In final score, players move past blowouts

Athletes have shown ability to rebound

Rangers 30, Orioles 3: The Aftermath

August 24, 2007|By Childs Walker | Childs Walker,Sun reporter

In a few hours Wednesday evening, a quietly mediocre season erupted into a debacle for mass consumption as the Orioles lost, 30-3, to the Texas Rangers.

The cliche in sports says that every loss is just one game and that professionals must forget them quickly. But can a defeat be so grisly that it makes the rebound impossible?

Not according to Orioles executive vice president Mike Flanagan, who once started a game against the last-place Toronto Blue Jays that ended in a 24-10 defeat. In his next start, he struck out 13 in a nine-inning no-decision against a fearsome Boston Red Sox offense. In the one after that, he beat the same Blue Jays, 3-1, in a complete game.

"So I guess it didn't hurt me too much," he said jokingly.

Flanagan said that as hard as it may be to believe, most athletes don't dwell on ugly defeats. "It's such an anomaly, but they do happen every two or three years," he said, "and you tell yourself that was one loss ... period."

Current and former athletes and sports psychologists agree that such "in-the-moment" thinking is vital. Professional athletes are predisposed to rebounding from failure. It's one of the reasons they have climbed as high as they have in their profession.

"You don't get to the major leagues unless you've already developed a thick skin and mental toughness," said Dr. Joel Fish, a Philadelphia-based sports psychologist who works with the Phillies, 76ers, Eagles and Flyers. "If you don't have those mental skills, you probably never would have made it."

Flanagan agreed.

"A game like that is so ridiculous that you almost are writing it off even as it's happening. You just accept that nothing is going to go your way that night," he said.

Orioles second baseman Brian Roberts said he almost had to laugh at the margin.

"Of course, people are going to laugh about it and say, `Is that even possible?' or `How did that happen?' " he said. "That's just the way it is. It was just one of those nights. It's not like we were a joke. We didn't kick balls around, make 15 errors. It was just one of those nights where nothing went right for us and everything went right for them. That's part of the game."

That mentality helps explain why baseball players get over crises quickly, Fish said. Their sport demands that they re-enter routines the next day. They're not lying when they say there's always another game.

"The rhythm of baseball is such that those cliches aren't really cliches," he said. "Every once in a while, they encounter a game like this that's absurd in nature. But they understand that that's part of the rhythm."

Certainly, the Orioles said as much yesterday.

"Any way you look at it, a loss is a loss, no matter what the score is," Aubrey Huff said. "Who cares? I went home, had a glass of wine and [went to sleep]. I didn't even look [at the highlights]."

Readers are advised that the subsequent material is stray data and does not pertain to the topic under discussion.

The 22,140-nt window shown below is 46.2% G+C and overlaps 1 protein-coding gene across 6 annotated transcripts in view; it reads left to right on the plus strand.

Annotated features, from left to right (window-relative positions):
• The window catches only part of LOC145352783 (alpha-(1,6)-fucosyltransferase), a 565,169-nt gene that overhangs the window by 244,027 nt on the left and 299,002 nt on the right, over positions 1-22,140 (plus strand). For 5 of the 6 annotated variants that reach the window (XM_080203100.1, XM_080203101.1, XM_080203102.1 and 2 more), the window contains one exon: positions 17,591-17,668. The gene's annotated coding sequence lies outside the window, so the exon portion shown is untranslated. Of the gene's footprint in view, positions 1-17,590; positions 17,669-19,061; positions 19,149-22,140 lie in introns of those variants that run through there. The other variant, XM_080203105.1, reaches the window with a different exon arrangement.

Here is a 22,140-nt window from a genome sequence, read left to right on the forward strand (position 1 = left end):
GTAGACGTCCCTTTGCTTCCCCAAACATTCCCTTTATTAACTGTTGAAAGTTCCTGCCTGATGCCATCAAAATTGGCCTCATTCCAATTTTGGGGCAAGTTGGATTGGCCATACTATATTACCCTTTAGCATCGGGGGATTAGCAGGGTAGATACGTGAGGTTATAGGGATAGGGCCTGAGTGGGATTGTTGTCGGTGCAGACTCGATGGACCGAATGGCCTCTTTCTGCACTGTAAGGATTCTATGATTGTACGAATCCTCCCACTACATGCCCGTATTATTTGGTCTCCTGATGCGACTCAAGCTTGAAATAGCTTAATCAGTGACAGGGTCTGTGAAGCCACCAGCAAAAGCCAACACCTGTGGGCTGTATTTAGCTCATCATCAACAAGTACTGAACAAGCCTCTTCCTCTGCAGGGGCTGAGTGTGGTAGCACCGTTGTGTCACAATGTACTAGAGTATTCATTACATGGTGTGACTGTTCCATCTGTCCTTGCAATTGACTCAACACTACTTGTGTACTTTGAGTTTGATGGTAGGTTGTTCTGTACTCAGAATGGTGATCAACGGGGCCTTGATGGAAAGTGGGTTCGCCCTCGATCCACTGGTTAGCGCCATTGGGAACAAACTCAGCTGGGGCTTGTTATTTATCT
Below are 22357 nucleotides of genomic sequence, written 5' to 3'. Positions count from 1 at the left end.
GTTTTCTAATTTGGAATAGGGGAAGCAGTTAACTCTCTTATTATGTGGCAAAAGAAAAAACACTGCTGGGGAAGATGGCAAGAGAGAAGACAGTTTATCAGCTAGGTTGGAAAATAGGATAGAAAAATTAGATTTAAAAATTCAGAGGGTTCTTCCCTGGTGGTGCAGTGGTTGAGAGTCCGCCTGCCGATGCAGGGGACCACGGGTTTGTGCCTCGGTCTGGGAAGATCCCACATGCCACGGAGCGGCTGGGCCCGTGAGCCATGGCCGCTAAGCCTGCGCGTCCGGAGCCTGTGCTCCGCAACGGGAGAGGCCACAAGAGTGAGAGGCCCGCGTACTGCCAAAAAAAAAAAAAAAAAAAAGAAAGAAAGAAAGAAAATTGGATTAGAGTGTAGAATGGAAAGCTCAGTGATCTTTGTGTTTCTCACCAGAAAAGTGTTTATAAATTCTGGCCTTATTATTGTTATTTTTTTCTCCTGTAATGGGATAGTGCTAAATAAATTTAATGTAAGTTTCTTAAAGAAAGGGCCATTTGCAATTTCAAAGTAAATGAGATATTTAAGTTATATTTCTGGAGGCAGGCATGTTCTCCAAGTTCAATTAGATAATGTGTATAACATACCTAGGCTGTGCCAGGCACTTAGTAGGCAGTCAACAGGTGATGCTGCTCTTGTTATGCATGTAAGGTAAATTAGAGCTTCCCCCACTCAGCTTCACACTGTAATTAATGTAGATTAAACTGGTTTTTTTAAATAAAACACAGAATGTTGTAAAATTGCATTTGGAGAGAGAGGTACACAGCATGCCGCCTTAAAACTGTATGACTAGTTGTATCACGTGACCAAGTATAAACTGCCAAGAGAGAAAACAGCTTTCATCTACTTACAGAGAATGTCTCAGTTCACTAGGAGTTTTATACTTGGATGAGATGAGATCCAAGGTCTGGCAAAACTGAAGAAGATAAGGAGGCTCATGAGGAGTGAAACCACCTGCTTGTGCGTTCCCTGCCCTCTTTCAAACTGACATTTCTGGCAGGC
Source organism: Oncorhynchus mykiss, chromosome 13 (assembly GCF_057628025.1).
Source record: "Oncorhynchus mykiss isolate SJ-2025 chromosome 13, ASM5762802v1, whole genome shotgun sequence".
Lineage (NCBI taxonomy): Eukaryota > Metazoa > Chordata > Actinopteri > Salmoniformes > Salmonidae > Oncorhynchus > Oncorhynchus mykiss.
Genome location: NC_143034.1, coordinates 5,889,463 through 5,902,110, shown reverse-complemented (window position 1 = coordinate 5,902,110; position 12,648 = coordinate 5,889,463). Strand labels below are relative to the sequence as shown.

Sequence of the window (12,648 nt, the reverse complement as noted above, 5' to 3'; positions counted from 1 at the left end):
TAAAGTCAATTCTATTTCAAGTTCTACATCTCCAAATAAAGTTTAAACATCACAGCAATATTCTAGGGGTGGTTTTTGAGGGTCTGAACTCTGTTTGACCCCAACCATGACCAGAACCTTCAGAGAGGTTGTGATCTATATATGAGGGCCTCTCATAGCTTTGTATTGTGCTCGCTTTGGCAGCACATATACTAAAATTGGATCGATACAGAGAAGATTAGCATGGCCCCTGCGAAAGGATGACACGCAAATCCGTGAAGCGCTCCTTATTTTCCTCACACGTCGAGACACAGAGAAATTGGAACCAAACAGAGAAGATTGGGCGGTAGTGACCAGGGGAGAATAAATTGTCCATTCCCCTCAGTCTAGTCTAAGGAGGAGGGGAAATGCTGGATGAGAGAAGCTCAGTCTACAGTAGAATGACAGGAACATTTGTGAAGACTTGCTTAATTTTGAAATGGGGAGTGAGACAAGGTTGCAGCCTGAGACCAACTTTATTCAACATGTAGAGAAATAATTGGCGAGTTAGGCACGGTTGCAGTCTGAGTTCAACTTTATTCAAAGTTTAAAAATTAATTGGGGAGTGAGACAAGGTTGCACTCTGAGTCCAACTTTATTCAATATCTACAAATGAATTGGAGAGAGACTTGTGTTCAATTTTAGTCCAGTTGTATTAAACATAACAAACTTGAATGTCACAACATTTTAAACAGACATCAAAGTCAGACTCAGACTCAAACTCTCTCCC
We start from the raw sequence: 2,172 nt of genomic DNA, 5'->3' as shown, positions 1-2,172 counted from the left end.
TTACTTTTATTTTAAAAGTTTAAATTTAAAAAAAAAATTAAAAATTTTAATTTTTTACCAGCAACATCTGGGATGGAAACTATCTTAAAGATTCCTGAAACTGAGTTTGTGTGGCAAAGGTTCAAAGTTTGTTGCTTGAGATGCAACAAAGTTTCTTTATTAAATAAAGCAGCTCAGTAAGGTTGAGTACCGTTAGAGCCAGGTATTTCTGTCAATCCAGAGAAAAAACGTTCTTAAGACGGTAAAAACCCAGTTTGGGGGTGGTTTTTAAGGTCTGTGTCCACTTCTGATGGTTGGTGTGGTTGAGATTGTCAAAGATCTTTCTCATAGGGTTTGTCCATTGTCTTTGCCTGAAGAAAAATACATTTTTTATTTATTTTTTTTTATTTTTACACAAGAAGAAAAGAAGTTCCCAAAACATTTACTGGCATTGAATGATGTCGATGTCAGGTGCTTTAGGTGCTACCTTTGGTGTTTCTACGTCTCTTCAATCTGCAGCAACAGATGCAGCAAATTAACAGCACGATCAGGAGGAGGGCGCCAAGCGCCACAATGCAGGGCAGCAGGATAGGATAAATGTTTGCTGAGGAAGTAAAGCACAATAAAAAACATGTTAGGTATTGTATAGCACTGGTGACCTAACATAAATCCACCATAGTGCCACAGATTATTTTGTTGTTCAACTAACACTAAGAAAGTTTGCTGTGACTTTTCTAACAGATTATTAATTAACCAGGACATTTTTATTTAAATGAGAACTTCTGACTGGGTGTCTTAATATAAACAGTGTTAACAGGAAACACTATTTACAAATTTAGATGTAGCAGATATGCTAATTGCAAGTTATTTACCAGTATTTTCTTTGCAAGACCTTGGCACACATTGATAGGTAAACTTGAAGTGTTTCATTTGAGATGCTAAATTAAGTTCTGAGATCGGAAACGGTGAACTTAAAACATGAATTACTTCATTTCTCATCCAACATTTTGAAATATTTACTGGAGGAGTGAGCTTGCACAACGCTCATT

Fish said he would survey the clubhouse to make sure the loss didn't traumatize individual players. But because many were responsible, he said he wouldn't worry as much as he would if one pitcher had given up five runs in the ninth to lose a key game.

Former Orioles catcher Rick Dempsey agreed.

"A 7-6 game hurts worse because you feel like you had some control," said Dempsey, who played with Flanagan in the 24-10 loss to Toronto. "But something like this, they had no control over. It's almost like it isn't even a real ballgame at some point. You just try to get it over as quick as possible."

On losing track

A review of the worst losses in baseball history produces several conclusions.

Teams that lose that badly tend to be in the middle of poor overall runs. Catastrophic defeats don't necessarily signal the beginning of such streaks. They seem more like symptoms.

For example, the 1985 New York Mets had just lost three of four to their division rival, the St. Louis Cardinals, before they lost, 26-7, to the Philadelphia Phillies on June 11. They went on to lose seven of eight.

If they could take any solace, maybe it was in the 10 runs reliever Calvin Schiraldi allowed over 1 1/3 innings. Schiraldi was dispatched to Boston after the season, and the next autumn, the Mets beat him in Game 6 and Game 7 to win the World Series.

When the Phillies lost, 22-3, to the Cincinnati Reds on Sept. 4, 1999, they were in the midst of losing 18 of 19.

On Sept. 14, 1987, the Orioles allowed a single-game record 10 home runs to the Blue Jays and lost, 18-3. They dropped 17 of 18 between the end of August and the middle of September as they plummeted to a 67-95 record.

On the other hand, horrible losses don't only happen to bad teams.

The Orioles' worst defeat before Wednesday, a 26-7 loss to the Rangers on April 19, 1996, came in the middle of a six-game losing streak in which the Orioles were outscored 68-34. But they made the playoffs as the wild card.

The 2003 Florida Marlins lost, 25-8, to the Boston Red Sox on June 27. In October, they beat the New York Yankees to win the World Series.

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